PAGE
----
TDI  

At Volkswagen, TDI refers to diesel vehicles with direct injection and turbo charging. TDI engines are characterised by high levels of tractive power (torque) and and very good performance yield. TDI is a registered trademark of Volkswagen AG in many countries.

How it works:
a turbocharger supplies the engine with fresh air, ensuring optimum filling of the cylinder. After compression, the diesel fuel is then directly injected into this using a nozzle at a very high pressure. Effective engine encapsulation also enables quiet operation.

See also:
Direct injection
Turbocharger

Image of the TDI label on Volkswagen diesel vehicles

Test cycle 

The legislator prescribes standardised test procedures for the type testing of new vehicles. The procedures measure exhaust emissions, consumption and CO2 emissions, as well as the range with electric vehicles. In the past, this was done in the EU on the basis of the New European Driving Cycle (NEDC). The latter was superseded in September 2018 by the WLTP (Worldwide Harmonized Light Vehicles Test Procedure). The WLTP is intended to provide customers with more realistic current consumption values and ranges. The new test cycle is considerably longer and the test procedure is significantly more complex than the previous one.

TGI  

TGI refers to the combination of a standard natural gas drive with innovative TSI technology used to directly inject petrol into turbo-charged petrol engines.
The bi- and quasi-monovalent TGI engines run on natural gas and petrol. To exhaust the full potential of natural gas as a fuel, various measures are taken to modify the engines and adapt them to suit running on natural gas.

3. Fuel consumption Polo GTI natural gas (CNG), kg/100 km: urban 4.4-4.1 / extra-urban 2.9-2.7 / combined 3.4-3.2; CO₂ emissions combined (natural gas (CNG)), g/km: 93-88; efficiency class: A+

Schematic diagram in the VW Polo with TGI natural gas mode

Tilting and sliding panoramic sunroof 

The tilting and sliding panoramic sunroof is an enhancement of the panoramic sliding roof. The roof opening system consists of at least two glass elements.

The front glass section has an electric lift and slide function. It can be tilted or opened fully. When the sunroof is slid open, the front element covers the rear element completely. The rear glass element is fixed and does not open.

The tilting and sliding panoramic sunroof has an electric roller shade that covers the entire roof.

Image of vehicle roof with tilting and sliding panoramic sunroof in the VW Passat

Torque

Torque is the force applied to a centre of rotation under a lever arm (torque = force x lever arm). The physical unit of torque is the newton metre (Nm). Modern engines should provide the highest possible torque at the lower end of the engine speed scale and the ‘widest’ possible engine speed range. An example of this is the progression of the torque of the 1.4 litre Twincharger engine: a high torque at low engine speeds (250 Nm at 1,500 1/min) and constant up to the high engine speed ranges (up to 4,500 1/min). This indicates powerful traction when starting and overtaking and lots of driving fun.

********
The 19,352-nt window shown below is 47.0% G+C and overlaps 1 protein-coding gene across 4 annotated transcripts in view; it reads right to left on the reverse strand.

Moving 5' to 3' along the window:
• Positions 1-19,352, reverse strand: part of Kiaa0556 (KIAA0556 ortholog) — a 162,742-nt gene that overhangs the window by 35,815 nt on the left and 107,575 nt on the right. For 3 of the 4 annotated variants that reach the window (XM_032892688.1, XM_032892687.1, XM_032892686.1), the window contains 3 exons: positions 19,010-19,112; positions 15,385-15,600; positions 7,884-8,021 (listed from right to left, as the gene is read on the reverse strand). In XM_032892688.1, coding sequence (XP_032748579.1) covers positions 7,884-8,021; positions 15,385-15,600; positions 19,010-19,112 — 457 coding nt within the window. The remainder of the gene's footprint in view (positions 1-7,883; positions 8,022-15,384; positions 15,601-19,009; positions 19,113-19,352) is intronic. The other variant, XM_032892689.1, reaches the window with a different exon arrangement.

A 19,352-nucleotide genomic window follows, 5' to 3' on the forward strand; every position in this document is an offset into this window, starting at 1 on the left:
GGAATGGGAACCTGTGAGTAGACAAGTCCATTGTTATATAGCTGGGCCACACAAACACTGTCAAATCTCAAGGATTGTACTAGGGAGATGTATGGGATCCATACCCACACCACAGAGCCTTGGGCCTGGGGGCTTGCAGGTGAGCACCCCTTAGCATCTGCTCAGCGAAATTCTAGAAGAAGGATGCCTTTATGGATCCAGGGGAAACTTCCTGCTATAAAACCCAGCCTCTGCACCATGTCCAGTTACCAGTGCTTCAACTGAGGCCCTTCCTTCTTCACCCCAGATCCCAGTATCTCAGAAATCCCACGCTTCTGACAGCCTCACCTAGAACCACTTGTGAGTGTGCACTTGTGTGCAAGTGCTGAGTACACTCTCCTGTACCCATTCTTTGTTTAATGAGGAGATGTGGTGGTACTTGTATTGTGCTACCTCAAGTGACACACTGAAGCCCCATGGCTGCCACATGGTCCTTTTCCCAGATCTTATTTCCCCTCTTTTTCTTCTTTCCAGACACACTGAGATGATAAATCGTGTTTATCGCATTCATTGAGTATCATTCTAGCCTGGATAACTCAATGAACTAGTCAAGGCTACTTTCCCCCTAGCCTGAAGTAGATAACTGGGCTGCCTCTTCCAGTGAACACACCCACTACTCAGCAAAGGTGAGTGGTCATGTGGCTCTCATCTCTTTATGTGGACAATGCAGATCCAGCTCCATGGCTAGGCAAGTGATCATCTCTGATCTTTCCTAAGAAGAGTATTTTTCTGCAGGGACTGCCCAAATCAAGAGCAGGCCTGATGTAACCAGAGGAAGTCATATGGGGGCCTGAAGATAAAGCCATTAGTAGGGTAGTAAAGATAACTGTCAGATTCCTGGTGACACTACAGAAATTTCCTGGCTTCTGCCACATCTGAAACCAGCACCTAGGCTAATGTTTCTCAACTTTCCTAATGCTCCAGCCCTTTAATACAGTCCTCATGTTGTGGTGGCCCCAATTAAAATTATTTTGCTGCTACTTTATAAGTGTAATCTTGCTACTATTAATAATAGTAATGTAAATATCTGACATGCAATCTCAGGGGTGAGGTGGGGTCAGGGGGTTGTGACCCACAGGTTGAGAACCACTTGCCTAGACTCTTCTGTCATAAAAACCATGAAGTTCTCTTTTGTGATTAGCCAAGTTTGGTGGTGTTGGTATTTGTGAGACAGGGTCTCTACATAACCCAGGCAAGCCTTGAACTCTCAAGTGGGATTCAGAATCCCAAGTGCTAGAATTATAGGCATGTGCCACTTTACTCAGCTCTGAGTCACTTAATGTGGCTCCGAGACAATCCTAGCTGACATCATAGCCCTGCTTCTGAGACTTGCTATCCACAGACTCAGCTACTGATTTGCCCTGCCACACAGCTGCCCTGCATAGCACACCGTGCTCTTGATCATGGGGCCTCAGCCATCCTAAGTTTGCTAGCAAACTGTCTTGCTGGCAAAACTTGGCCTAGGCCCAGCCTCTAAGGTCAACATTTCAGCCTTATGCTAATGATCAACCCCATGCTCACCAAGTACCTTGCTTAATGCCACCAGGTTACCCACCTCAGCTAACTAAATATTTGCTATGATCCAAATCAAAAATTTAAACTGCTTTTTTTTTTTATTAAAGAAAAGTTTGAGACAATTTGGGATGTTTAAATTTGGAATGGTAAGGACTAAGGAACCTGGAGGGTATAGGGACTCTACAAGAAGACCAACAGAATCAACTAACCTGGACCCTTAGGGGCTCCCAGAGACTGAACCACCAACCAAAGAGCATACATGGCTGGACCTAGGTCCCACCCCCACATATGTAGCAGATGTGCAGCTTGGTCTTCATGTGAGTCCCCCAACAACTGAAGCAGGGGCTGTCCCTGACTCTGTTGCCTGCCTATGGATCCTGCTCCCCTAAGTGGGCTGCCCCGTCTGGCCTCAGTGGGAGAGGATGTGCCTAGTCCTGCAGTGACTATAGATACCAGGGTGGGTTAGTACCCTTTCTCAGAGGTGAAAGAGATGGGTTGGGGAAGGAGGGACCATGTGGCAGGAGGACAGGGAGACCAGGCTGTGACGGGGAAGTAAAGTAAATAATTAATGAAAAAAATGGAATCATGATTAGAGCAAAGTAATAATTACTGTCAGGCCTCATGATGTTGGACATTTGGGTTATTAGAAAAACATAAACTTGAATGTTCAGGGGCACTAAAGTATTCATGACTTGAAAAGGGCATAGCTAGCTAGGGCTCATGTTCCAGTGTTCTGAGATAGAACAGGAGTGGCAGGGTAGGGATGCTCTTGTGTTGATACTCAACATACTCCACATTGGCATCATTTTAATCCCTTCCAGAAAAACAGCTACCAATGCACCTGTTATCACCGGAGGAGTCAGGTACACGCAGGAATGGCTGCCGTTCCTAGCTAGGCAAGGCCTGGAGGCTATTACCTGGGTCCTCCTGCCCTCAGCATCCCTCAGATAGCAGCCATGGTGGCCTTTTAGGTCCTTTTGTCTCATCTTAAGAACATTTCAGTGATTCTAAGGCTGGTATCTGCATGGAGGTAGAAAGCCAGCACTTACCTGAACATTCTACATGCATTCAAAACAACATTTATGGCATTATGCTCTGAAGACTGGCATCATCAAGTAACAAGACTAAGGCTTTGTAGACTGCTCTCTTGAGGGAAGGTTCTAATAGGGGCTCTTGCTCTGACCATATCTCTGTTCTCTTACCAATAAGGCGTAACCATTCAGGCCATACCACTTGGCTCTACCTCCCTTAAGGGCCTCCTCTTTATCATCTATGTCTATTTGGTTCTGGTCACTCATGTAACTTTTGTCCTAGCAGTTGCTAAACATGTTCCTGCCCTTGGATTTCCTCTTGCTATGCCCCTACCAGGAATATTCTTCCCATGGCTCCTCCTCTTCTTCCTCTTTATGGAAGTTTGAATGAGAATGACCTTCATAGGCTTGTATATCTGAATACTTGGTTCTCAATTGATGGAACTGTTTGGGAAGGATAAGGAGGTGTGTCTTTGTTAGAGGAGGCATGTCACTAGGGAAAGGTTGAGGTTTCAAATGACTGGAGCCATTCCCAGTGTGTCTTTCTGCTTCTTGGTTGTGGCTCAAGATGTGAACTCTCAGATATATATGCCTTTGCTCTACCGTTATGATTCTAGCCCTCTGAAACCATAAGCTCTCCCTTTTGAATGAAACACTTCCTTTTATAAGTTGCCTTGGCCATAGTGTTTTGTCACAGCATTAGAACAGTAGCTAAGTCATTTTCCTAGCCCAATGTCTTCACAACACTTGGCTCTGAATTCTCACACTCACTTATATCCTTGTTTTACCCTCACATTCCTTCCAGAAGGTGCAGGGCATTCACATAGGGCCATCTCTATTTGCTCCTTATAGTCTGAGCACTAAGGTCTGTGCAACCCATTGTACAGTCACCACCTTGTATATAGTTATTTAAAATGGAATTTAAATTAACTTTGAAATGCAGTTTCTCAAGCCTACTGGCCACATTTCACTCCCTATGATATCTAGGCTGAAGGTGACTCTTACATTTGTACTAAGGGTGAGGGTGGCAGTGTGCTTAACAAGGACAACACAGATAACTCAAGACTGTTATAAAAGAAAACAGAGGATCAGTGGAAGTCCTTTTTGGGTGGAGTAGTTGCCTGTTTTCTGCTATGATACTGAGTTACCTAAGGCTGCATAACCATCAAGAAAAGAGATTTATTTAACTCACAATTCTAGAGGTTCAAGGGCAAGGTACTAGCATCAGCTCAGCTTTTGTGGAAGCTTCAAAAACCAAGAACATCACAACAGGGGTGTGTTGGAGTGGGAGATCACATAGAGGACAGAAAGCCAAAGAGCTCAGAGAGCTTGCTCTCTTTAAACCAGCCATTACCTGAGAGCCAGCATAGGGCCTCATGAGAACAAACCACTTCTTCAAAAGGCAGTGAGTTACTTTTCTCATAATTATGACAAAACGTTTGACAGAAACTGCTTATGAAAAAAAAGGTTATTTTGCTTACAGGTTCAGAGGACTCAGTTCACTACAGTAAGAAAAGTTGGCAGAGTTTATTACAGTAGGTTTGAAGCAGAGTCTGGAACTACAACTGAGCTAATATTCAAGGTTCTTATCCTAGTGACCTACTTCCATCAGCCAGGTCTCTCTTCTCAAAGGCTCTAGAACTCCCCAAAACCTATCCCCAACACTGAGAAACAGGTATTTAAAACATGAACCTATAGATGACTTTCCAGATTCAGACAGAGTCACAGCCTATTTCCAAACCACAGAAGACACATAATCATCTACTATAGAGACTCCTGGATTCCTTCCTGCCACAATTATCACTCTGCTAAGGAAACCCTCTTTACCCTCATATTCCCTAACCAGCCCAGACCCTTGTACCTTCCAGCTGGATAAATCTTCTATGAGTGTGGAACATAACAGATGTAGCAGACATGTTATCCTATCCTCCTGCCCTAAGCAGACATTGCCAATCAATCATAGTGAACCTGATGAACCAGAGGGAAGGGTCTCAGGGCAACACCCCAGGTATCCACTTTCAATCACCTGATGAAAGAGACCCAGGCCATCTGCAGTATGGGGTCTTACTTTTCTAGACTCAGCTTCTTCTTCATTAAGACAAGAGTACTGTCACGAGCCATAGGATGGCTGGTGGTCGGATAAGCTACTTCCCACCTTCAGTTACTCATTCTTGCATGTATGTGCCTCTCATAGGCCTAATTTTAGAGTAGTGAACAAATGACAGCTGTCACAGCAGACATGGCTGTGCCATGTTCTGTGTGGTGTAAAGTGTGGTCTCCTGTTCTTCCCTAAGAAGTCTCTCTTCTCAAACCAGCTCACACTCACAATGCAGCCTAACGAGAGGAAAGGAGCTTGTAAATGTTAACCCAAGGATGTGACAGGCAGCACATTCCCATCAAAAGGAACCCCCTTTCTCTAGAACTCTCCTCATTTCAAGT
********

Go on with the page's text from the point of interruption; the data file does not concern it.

Torsen differential 

The Torsen differential is a component of the 4MOTION all-wheel drive. It is a mechanically self-locking centre differential that controls the force between the front and the rear axle depending on requirements.

See also:
4MOTION

Schematic diagram of Torsen differential as component of the 4MOTION all-wheel drive in the VW Touareg

Torsion beam rear axle 

The torsion beam rear axle is the most economically efficient non-driven rear axle design. Two trailing arms are connected by a transverse beam that also acts as a stabiliser. The advantages of this design are the good lateral guidance on corners and a compact spatial requirement that enables economical use of space in the rear.

See also:
MacPherson axle
MacPherson suspension strut
Double wishbone axle
Semi-trailing arm axle
Multi-link rear axle
Four-link front axle
Trapezium link rear axle

Towbar, swivelling  

The swivelling towbar can be swivelled out electrically or manually, depending on the vehicle. It is released using a switch or handle in the vehicle interior. Once released, the towbar must always be swivelled back in manually. When folded in, the towbar disappears entirely beneath the vehicle.

VW Golf, towbar detail

Traction Control System (TCS)  

For high-torque engines, the Traction Control System offers more comfort and safety, particularly on roads with differing degrees of gripping and slipping. The Traction Control System enables harmonious starting and acceleration processes across the entire speed scale without spinning wheels or lateral offset.
The Traction Control System works with the electro